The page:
Even those people who are ordered to pay child and/or spousal support aren't off the hook for those payments if they declare bankruptcy. In Canada, the family law process is closing aligned to the laws that govern bankruptcy. One can't hide behind bankruptcy laws to avoid financial obligations, especially where children are concerned. If back support payments are owed to a former spouse or children, a claim can be launched with the court.
In Canada, a person's net income can be lowered by deducting support payments, which would lower any income payments in the event of a bankruptcy. When bankruptcy is declared makes a big difference. If a divorce is finalized before bankruptcy is declared, assets can go to a former spouse as dictated by a family court order or legal separation prior to the filing. As such, these assets are not part of the bankruptcy filing and safe from creditors.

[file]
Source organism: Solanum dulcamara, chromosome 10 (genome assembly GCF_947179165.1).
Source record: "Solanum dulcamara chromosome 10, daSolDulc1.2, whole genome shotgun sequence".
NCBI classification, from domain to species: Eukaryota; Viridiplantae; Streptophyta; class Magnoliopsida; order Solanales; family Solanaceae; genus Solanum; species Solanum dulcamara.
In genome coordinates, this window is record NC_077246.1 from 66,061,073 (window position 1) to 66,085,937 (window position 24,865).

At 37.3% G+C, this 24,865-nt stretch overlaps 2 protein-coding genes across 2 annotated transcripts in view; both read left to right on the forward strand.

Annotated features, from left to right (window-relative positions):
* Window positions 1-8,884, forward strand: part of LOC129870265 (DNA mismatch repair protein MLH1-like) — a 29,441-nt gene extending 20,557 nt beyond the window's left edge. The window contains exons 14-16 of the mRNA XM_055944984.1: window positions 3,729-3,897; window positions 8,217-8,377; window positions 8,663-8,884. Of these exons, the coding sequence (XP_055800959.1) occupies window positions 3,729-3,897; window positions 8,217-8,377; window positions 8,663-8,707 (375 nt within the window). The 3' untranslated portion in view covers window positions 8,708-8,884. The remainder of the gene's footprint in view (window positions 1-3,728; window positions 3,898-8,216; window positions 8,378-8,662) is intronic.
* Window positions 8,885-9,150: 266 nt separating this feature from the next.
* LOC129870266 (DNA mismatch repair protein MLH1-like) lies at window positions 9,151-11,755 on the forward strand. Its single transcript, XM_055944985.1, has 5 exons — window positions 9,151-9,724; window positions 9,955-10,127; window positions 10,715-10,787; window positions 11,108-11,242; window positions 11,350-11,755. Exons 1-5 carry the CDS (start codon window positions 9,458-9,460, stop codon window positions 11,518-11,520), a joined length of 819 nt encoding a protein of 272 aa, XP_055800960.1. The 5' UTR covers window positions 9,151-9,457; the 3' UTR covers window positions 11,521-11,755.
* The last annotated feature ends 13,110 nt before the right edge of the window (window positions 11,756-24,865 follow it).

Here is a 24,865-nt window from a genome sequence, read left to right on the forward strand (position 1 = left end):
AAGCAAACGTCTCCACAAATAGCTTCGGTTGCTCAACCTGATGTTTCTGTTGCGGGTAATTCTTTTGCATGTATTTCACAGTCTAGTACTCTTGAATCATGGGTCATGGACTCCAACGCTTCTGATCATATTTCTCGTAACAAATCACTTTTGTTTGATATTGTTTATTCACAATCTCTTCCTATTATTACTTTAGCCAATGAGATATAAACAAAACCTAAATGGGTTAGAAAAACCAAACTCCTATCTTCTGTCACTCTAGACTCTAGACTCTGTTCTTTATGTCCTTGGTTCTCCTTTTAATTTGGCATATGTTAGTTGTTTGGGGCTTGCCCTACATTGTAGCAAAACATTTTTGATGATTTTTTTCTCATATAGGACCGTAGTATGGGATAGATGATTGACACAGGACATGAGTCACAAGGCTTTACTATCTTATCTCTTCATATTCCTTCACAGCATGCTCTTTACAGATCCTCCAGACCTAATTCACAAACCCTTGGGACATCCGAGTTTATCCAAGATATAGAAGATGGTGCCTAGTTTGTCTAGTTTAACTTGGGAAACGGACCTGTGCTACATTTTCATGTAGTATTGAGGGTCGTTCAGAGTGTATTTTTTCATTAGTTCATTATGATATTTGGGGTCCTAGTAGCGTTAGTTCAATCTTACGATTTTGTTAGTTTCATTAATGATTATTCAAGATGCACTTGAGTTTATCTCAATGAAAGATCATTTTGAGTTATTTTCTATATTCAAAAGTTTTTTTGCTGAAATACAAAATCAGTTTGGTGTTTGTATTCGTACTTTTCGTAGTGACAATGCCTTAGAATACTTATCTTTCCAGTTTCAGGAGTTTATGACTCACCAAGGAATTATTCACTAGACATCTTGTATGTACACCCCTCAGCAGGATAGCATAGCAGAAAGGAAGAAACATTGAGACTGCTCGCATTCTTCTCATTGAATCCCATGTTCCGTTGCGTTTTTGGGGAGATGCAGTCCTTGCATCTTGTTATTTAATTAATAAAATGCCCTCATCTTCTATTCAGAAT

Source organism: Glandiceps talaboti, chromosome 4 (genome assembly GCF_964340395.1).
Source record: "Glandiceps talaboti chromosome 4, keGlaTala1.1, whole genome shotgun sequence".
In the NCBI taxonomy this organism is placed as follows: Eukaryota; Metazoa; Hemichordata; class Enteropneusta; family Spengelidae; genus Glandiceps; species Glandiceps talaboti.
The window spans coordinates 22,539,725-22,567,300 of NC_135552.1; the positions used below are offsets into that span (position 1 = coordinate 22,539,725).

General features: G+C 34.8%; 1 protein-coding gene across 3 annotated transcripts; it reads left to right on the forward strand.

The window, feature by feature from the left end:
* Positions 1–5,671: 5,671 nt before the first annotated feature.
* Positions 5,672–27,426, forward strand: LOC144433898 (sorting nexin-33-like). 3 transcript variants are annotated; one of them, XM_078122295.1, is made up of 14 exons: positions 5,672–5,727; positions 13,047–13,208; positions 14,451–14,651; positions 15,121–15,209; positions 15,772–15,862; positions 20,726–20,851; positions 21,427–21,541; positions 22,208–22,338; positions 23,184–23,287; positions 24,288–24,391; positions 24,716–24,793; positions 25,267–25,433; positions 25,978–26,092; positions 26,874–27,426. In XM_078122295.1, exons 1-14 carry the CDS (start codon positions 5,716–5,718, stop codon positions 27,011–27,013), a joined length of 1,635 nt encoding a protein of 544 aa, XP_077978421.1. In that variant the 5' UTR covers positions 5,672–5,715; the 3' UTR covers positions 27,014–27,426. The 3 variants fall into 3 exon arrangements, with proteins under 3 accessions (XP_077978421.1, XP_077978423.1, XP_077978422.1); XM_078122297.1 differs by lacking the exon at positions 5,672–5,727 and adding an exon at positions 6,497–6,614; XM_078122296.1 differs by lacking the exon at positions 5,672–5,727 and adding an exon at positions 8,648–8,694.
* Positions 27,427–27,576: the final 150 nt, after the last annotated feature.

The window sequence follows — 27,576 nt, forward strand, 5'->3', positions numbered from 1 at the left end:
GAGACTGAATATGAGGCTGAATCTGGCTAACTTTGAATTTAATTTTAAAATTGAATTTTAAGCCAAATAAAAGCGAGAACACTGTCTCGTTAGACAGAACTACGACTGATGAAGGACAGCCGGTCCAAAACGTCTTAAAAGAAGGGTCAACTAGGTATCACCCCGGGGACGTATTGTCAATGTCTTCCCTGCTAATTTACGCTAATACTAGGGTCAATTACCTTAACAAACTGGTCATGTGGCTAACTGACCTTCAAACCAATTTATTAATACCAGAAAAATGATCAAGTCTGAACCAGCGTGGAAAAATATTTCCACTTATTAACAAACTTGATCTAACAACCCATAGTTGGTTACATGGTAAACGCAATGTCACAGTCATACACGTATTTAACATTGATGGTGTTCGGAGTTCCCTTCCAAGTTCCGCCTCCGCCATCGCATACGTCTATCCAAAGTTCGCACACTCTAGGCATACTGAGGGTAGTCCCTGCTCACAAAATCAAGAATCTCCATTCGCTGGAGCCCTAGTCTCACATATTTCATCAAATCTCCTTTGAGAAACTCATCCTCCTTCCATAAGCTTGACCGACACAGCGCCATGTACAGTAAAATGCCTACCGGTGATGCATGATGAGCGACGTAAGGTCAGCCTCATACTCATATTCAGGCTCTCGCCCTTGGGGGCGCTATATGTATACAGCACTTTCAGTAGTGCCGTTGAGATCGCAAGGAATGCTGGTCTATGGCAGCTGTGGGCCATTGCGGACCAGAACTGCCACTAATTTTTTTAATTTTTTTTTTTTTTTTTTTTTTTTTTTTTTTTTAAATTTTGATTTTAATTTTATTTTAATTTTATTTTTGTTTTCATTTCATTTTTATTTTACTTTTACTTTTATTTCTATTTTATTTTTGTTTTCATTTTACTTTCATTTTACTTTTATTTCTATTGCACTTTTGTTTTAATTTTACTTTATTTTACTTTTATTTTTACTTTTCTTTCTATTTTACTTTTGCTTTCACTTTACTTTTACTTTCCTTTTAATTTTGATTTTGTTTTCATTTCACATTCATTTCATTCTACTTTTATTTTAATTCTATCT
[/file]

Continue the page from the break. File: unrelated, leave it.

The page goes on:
As for joint debts, creditors are free to go after the former spouse who did not declare bankruptcy since he or she is still partly responsible for that debt. That includes any credit cards that were held jointly. A separated or divorced couple can, however, still file for joint bankruptcy.
There are many issues that figure into the family law process, bankruptcy issues being only one. A family law lawyer in Canada would be able to help his or her clients in any areas that potentially could be affected by a divorce. A lawyer may be able to help a client to come up with solutions to problems that may go hand in hand with divorce such as those associated with finances.